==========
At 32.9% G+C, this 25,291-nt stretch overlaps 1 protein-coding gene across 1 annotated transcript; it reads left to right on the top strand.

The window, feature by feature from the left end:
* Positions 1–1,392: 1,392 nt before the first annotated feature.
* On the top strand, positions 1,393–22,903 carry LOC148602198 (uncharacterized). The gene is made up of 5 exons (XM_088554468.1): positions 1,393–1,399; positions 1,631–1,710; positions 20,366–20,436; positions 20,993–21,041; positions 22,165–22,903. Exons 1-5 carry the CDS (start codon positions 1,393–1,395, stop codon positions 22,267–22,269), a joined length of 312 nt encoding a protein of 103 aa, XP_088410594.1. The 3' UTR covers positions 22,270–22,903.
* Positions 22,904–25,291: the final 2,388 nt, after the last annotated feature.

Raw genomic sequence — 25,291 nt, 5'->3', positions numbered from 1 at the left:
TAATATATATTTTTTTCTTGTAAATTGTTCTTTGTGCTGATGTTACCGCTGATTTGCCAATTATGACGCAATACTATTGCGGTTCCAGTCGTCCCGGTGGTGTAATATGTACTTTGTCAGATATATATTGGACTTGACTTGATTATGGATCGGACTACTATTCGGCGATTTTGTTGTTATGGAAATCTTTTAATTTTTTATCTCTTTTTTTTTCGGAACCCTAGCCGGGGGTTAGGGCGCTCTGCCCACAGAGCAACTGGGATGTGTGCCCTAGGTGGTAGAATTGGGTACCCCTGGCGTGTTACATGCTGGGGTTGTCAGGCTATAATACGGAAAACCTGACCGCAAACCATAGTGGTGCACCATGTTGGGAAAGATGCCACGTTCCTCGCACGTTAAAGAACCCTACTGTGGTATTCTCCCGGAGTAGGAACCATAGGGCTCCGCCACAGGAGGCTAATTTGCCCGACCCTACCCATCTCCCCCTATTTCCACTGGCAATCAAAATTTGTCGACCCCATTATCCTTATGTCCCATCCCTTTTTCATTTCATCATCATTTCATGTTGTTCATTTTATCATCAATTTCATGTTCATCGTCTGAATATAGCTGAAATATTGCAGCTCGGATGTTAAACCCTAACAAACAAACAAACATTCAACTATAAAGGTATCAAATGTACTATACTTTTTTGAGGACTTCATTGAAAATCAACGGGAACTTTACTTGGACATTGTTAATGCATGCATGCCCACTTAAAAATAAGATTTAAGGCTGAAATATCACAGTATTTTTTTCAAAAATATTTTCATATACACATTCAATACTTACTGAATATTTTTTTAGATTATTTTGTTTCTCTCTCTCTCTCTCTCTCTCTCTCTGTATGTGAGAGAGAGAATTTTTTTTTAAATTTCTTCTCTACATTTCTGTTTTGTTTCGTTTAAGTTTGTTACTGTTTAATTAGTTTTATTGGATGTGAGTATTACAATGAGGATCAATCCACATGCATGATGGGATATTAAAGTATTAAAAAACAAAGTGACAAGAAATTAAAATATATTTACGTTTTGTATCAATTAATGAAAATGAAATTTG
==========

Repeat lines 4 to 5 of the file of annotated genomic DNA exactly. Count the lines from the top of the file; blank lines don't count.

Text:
* On the top strand, positions 1,393–22,903 carry LOC148602198 (uncharacterized). The gene is made up of 5 exons (XM_088554468.1): positions 1,393–1,399; positions 1,631–1,710; positions 20,366–20,436; positions 20,993–21,041; positions 22,165–22,903. Exons 1-5 carry the CDS (start codon positions 1,393–1,395, stop codon positions 22,267–22,269), a joined length of 312 nt encoding a protein of 103 aa, XP_088410594.1. The 3' UTR covers positions 22,270–22,903.
* Positions 22,904–25,291: the final 2,388 nt, after the last annotated feature.